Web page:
Dream Evil - The Book Of Heavy Metal


Year of Release: 2004
Label: Century Media
Catalog Number: 8226-2
Format: CD
Total Time: 49:59:00

Dream Evil's third release The Book Of Heavy Metal is chockfull of heavy melodic metal and there's sure to be something for everyone in its mix, especially if you love classic metal. It is an homage and one is sure to find something that tips the hat to some classic riff or another. But, in as much as it is an homage, it still sounds modern enough that it's not dated. And though I thought the whole album was going to be a cheesy homage to metal, exploring all sorts of clich&ecaute;s, it is only the first track that suggests a little cheese, and deliberately so, methinks. And if this quintet weren't such solid players, and didn't have two albums already behind them, the whole idea of homage would look like a band trying to "buy" success by appealing to fans with what has worked. Except, given who is involved, perhaps that wouldn't happen. The who in this case are: the easy-to-listen to, yet powerful vocals of Niklas Isfeldt, Gus G. and Fredrick Nordstrom taking no prisoners on guitars, and the pummeling rhythms coming from Peter Stalfors on bass and Snowy Shaw on drums. And I don't say that lightly or to be clever, that's just how it is.

This is an album that is, in part, inwardly looking. Not deep philosophical examinations of the human condition - although the introspective "Tired" and "The Mirror" come close. No, rather it is looking at the whole classic metal experience, from the humourous homage of the title track to the epic, dramatic "Chosen Twice." The title track opens with a stereotypical yelp of "metal!"? so characteristic of 80s metal? some of 80s metal? and includes lyrics such as "I'd sign a contract with the devil [?] / I'd die to become immortal [?] / Who'd give up all my life to be / In the book of heavy metal?" The second verse: "In life I have no religion / besides the heavy metal gods / wear nothing but black skin tight leather / My skin's clad with metal studs ?" Well, one can see that as humourous, if you view it as having a laugh at the stereotypical image of a metal fan, even as it celebrates the enthusiasm of the very same bands/fans have for the genre. Especially when set against the later track "Chosen Twice," which opens with chiming, shining guitars and takes a more serious look at the stereotypes of the genre. Look at the lyrics and you'd think it'd be a defiant and super-aggressive piece, but instead it actually plays against type, ironically. It's a highly melodic, almost balladic piece that includes epic, angelic choruses. And that's the key to it's irony, as it addresses all those who think all metal fans are devil worshipers, but don't see that there's some tongue-in-cheekiness about it. It's probably the closest they get to prog metal, and then it's only on the fringes, falling somewhere between Rhapsody and classic metal.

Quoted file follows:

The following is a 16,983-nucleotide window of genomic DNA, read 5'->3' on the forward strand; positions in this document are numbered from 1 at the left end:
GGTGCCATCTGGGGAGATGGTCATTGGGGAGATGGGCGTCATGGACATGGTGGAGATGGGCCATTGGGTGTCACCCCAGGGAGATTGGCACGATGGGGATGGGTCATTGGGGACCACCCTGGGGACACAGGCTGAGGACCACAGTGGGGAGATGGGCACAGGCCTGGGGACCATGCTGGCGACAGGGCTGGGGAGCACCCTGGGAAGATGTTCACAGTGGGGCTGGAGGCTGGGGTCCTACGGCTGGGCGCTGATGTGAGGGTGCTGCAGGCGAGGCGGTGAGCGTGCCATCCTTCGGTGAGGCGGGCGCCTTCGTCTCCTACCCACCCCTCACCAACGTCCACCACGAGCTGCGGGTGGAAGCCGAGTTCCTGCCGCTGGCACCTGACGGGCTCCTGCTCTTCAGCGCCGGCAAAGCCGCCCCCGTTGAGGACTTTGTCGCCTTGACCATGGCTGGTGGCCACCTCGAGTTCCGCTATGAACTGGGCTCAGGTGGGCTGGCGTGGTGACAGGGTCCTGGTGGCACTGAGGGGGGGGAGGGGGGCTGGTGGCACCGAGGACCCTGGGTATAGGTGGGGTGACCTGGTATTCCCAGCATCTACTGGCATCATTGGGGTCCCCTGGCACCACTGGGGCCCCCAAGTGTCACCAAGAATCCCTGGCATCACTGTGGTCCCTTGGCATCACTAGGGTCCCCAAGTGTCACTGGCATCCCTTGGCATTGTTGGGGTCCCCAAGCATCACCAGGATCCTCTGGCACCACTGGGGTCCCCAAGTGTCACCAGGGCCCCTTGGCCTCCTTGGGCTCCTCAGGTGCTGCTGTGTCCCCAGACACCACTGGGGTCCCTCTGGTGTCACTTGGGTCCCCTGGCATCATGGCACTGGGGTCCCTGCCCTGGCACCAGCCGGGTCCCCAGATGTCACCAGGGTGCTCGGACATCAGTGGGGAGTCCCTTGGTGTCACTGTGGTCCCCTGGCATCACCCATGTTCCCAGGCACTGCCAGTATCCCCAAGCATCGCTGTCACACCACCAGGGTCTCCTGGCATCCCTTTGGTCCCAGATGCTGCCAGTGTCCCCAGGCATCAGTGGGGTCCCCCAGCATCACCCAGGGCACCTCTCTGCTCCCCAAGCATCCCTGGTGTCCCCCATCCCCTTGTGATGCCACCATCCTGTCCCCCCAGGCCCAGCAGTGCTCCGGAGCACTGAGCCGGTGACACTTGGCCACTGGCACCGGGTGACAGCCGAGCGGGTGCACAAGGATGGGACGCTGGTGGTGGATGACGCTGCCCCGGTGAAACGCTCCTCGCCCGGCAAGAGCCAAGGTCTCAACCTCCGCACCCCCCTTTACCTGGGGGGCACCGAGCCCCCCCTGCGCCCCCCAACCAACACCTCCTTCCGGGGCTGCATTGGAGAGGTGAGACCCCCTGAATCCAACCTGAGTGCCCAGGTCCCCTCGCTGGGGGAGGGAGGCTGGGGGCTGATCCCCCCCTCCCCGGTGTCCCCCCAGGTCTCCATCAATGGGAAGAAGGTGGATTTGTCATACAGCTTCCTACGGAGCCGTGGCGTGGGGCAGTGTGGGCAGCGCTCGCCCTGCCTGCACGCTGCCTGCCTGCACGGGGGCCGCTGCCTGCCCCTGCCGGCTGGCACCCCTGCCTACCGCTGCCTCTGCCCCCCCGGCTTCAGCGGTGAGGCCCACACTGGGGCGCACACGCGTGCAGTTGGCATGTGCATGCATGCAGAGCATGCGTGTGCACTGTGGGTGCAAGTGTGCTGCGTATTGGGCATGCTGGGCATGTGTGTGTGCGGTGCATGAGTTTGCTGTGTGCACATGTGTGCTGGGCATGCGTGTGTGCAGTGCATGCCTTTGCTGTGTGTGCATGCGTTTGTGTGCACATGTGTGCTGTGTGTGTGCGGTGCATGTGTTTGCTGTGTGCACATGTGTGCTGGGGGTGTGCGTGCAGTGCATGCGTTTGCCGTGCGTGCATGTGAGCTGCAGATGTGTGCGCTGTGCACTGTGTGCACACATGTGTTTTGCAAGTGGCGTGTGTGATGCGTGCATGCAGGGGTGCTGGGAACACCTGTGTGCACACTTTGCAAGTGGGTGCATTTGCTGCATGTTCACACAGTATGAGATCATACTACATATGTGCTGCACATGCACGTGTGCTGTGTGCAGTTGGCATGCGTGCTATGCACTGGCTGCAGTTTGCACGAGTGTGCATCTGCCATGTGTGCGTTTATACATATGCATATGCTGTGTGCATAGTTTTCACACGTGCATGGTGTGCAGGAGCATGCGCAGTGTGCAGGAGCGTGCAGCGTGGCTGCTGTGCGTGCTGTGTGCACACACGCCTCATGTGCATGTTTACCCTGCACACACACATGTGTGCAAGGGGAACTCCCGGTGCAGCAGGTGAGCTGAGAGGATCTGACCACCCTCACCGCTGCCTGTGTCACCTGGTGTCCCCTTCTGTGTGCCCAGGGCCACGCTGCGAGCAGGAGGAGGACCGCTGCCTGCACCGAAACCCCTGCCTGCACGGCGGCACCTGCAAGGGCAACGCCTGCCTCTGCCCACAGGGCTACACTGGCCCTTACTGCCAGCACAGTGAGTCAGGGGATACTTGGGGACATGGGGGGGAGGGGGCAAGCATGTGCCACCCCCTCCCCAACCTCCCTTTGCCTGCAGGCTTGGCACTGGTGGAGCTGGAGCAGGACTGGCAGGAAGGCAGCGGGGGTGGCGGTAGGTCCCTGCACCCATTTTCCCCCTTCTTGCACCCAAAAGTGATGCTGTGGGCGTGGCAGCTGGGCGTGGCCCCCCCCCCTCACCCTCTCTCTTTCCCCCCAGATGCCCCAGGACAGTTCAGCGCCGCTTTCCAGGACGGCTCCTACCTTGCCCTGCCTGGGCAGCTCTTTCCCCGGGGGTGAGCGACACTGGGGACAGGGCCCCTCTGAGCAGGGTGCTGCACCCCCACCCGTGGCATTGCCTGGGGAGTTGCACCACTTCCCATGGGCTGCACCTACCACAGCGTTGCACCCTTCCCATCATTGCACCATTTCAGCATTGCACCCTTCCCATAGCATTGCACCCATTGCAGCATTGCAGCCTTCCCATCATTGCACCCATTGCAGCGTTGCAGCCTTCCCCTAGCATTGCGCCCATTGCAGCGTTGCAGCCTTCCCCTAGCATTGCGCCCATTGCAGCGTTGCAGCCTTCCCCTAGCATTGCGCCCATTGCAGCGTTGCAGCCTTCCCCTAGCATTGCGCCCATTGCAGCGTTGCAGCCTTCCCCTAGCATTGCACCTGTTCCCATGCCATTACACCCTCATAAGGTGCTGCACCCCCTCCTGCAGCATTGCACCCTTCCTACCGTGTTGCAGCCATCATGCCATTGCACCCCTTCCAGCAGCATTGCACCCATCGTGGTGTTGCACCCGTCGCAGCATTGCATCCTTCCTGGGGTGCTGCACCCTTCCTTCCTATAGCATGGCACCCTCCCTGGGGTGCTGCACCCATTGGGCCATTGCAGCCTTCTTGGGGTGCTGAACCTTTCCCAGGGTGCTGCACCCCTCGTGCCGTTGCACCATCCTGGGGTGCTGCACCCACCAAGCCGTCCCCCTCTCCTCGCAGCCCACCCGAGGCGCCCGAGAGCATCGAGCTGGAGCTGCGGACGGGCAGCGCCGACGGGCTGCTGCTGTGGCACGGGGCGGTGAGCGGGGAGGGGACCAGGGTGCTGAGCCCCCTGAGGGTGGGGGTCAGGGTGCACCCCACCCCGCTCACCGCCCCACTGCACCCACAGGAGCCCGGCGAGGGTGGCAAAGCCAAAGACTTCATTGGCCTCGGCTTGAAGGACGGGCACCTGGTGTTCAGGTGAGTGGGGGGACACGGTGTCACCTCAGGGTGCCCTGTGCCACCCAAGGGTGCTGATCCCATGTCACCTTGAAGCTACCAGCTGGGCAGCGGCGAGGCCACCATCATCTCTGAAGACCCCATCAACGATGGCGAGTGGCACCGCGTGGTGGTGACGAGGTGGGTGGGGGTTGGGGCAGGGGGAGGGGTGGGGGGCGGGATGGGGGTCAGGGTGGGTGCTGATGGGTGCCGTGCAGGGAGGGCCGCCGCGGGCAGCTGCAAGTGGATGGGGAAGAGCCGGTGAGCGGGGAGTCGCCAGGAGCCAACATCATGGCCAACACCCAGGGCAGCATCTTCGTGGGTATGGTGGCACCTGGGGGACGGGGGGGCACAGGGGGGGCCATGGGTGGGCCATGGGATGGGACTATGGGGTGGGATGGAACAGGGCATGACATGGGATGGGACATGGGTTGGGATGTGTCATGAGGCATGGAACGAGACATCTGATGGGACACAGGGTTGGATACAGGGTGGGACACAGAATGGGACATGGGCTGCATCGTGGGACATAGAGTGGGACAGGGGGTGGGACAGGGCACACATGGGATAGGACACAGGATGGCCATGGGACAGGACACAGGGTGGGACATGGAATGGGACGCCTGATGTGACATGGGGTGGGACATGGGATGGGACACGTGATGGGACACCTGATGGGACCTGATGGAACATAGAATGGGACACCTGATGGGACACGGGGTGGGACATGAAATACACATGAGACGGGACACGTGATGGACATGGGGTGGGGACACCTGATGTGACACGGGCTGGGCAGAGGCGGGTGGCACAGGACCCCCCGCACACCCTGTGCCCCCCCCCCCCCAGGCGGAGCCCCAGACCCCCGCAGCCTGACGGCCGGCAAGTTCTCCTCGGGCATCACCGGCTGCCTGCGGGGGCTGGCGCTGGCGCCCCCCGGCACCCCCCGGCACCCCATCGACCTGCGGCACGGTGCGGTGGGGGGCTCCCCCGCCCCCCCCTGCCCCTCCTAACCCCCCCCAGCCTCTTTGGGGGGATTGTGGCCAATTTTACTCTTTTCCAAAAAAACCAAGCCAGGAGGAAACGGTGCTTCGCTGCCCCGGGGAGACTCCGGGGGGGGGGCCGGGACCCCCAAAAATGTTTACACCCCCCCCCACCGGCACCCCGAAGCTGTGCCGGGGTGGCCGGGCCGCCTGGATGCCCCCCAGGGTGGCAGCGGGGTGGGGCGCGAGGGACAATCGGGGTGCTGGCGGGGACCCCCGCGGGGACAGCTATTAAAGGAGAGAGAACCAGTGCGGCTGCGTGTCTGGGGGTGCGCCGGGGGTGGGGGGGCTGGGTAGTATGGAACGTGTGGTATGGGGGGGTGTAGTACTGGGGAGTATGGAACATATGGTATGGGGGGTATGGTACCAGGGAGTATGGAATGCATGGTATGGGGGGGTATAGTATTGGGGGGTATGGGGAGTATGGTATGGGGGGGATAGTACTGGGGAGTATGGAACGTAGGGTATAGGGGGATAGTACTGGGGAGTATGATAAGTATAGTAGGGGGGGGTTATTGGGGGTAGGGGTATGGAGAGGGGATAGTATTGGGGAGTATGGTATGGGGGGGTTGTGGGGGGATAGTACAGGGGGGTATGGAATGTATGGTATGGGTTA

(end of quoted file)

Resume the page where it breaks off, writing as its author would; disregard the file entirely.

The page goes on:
Listening to this release, you will think of Dio, Ozzy (especially on "No Way," which posits that rock 'n' roll will never die), Judas Priest, et al. Hard driving metal, it is, with chugging guitars, pounding drums, and booming bass. As with much metal it mixes power with accessibility. Some standout tracks that really catch the ear include the throbbing "Into The Moonlight," full of galloping rhythms, sharp guitar leads and an epic sing-along chorus that will have your fist pumping in the air. Oh, it's not quite anthemic, as the chorus is just a tad too wordy for that - no catchy, punchy phrases - but it's close. No, you'll have to listen to "The Sledge" to get that kind of vocal abuse, as you scream out "rock, rock" to punctuate the chorus lyric of "the sledge of rock." An ode - though not in the classic form of an ode - to rock. It's companion piece is "No Way," which follows. Whereas the first is about the love affair with rock -- metal -- music, this latter piece is about how it will never die. Which might be true, really, if you realize that in the 50s, we had "Rock N' Rock Is Here To Stay" and 50-something years later, here it is. Oh sure, 50s doo-wop is far (battle) cry from heavy metal, but? One won't mistake "No Way" for the 50s chestnut, as here we kick things off with a screaming guitar lead, that leads into some 100 mile an hour churning of guitar, bass, and drums all supporting Isfeldt's Ozzy-like vocals. Some songs are described as high energy? this kicks that on its ass as it peels away like a bullet train going to break the speed of light?